UConn loss still stings

Arizona's loss on Saturday will sting for a while because it is unknown when that opportunity will come again.

When Jamelle Horne's shot missed by an inch on Saturday night, it left many Arizona fans feeling sick to their stomach. One more basket, one more inch, is all it would have taken to send the overachieving team to its first Final Four since 2001.

But, the reason the loss hurts so much isn't because the opportunity at a Final Four was one shot away. Nor is it because fans worry that future Arizona teams won't have the talent or coaching to make another NCAA tournament run.

The reason it stings is because you never know when you'll be back.

Coming into the 2010 season, the Kansas Jayhawks were the preseason favorite, mainly due to its seasoned veterans in Sherron Collins and Cole Aldrich. In addition, the Jayhawks boasted Scout's fourth overall recruiting class, which included two five-star recruits, Xavier Henry and Thomas Robinson, as well as four-star Elijah Johnson.

Kansas' starting lineup consisted of Sherron Collins, Cole Aldrich, Xavier Henry, Marcus Morris, and Tyshawn Taylor. It is no wonder this team was expected to cut down the nets at Lucas Oil Stadium.

But they didn't.

After winning the Big-12 Tournament, earning the top overall-seed in the Big Dance, and finishing it's season 33-3, Kansas fell to all-mighty Northern Iowa.

Let me repeat.

The ‘best' team in the 2009 season lost in the second round of the NCAA tournament to a 9-seed that no one had ever heard of.

In the following season, the Butler Bulldogs came within two points of preseason favorite Duke for the national championship. And, guess which 8-seed is still playing this postseason and headed to Houston for the Final Four? Butler.

The point is that the landscape of college basketball has dramatically changed over the years.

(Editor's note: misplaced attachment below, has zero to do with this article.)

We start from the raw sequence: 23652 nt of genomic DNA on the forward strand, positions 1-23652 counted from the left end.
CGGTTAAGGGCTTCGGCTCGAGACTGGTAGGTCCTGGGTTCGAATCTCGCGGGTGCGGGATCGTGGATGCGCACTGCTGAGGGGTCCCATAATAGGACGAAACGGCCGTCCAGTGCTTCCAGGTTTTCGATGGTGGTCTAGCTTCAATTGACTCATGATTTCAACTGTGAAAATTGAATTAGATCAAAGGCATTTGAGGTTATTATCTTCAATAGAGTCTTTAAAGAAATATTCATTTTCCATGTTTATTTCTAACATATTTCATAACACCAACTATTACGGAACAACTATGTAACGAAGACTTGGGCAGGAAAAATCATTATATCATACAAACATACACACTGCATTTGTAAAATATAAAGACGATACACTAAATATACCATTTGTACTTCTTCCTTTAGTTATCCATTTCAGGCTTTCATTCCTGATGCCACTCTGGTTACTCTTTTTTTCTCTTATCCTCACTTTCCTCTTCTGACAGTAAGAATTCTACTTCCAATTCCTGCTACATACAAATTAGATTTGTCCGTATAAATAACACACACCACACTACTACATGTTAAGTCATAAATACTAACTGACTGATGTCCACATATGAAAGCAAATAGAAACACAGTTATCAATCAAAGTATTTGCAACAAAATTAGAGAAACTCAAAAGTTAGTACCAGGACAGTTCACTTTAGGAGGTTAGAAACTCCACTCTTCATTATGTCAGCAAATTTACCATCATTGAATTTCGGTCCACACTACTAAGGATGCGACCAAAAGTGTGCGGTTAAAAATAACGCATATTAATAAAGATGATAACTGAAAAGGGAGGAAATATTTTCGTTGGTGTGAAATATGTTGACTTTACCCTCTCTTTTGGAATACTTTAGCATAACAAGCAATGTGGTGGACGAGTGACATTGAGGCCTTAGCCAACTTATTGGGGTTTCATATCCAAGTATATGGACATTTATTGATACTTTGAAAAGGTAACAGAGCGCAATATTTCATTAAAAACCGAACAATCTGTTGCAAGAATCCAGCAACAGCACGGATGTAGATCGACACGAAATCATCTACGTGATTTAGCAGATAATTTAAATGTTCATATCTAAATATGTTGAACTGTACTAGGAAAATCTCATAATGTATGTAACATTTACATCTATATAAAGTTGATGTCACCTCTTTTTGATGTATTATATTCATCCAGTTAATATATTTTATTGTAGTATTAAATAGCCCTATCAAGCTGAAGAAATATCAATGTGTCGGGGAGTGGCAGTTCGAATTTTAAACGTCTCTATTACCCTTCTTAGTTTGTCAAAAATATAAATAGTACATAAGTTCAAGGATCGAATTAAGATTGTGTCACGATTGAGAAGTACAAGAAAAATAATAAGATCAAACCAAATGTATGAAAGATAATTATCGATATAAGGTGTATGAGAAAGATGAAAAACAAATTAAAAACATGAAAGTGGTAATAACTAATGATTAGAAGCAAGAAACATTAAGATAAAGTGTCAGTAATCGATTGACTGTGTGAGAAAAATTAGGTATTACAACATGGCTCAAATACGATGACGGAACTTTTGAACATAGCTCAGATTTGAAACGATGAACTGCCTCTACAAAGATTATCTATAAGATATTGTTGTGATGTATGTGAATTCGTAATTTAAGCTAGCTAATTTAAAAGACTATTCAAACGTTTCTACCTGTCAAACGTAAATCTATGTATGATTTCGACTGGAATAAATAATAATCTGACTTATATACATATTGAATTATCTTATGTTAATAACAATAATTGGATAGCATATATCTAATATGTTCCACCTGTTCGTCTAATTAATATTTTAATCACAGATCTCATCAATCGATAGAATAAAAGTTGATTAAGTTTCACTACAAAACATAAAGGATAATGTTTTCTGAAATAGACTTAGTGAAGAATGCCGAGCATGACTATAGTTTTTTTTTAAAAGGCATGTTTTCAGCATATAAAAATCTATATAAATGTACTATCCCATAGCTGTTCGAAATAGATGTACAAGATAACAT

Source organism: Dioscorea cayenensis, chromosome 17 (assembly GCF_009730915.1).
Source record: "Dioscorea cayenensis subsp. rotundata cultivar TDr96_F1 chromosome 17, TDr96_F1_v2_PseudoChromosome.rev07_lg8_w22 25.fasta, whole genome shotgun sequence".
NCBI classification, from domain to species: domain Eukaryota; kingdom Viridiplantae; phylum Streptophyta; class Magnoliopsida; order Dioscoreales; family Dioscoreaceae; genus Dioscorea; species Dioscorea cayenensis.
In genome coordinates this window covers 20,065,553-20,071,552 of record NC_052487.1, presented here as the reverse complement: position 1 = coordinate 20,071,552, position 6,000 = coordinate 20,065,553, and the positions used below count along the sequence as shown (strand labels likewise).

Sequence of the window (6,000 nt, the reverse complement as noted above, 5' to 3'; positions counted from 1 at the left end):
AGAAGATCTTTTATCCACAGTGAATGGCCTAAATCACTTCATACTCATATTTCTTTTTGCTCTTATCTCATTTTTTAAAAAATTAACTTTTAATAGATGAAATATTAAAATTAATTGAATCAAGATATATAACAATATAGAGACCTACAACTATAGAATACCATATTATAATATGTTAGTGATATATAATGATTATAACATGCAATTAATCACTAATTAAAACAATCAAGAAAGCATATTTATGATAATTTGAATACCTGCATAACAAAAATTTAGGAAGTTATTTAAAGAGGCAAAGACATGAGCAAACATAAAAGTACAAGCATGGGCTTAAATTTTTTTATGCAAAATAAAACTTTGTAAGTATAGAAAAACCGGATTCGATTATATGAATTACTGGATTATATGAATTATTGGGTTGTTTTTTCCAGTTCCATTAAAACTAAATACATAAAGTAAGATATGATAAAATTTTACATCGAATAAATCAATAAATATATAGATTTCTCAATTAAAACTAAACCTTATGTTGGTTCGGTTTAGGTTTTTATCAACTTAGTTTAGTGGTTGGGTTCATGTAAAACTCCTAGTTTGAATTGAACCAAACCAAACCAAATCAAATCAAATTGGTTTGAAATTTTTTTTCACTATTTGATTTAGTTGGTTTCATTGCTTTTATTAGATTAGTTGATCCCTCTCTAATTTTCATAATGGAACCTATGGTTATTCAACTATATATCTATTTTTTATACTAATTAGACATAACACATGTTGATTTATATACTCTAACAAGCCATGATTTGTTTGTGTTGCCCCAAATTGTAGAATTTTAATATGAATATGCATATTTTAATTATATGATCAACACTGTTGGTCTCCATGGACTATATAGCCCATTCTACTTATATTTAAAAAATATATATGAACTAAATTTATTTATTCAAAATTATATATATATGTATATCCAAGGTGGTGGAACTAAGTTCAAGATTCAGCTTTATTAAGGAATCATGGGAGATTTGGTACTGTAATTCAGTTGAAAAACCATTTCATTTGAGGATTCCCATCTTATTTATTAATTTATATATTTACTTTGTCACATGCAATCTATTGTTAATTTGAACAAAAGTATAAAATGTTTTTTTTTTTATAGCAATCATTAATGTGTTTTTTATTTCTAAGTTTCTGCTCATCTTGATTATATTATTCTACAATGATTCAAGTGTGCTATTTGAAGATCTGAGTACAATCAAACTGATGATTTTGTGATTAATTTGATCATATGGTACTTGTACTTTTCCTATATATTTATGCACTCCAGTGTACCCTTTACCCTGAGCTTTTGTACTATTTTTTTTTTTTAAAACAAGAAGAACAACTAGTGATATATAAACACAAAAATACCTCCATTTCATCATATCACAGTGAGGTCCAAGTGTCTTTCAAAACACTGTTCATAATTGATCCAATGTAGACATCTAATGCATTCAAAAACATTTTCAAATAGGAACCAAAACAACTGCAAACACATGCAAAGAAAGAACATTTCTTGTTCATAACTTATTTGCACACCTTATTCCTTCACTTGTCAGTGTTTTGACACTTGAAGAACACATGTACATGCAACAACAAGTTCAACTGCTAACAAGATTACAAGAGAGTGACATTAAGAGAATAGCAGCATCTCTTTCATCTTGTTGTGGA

In the past, there were always a few programs that you expected to hear from come late March: Duke, North Carolina, Kentucky, Kansas, UCLA, and Arizona, to name a few. This year, only one of those programs has made it past the Elite Eight.

It used to be assumed that the rest of the squads had little chance to advance and were simply excited to be invited to the tournament altogether.

This is no longer the norm, as mid-major teams like Northern Iowa and Butler have earned their title as ‘Bracket Busters' on an increasing number of occasions. If this keeps up, college basketball will no longer think of these teams as Cinderella stories, but rather teams that have just as good a chance of winning it all.

The hope for Arizona fans is that strong recruiting classes and superior coaching will allow the Wildcats to advance further and further come future NCAA tournaments. While this is certain to increase the probability, recent history has shown that it takes more than elite talent and superior coaching to reach a Final Four and win a national championship.

The good news is that this year's Arizona team had only one of the two ingredients, yet still had victories over Memphis, Texas, and defending national champions Duke, while almost knocking off the hottest team in the nation, UCONN. Yet, perhaps more importantly, this team displayed other necessary requirements to once again be successful in March: teamwork, effort, and confidence.

After returning from Anaheim on Saturday night, head coach Sean Miller apparently felt the same way as he addressed the crowd in McKale Center with a powerful statement.

"There's going to come a day when we're going to come back here and we're not going to celebrate an Elite Eight. We're going to celebrate the whole thing," said Miller.

While Arizona fans have many reasons to believe this message, Saturday's loss still stings because no one knows when another shot at that future celebration will be.

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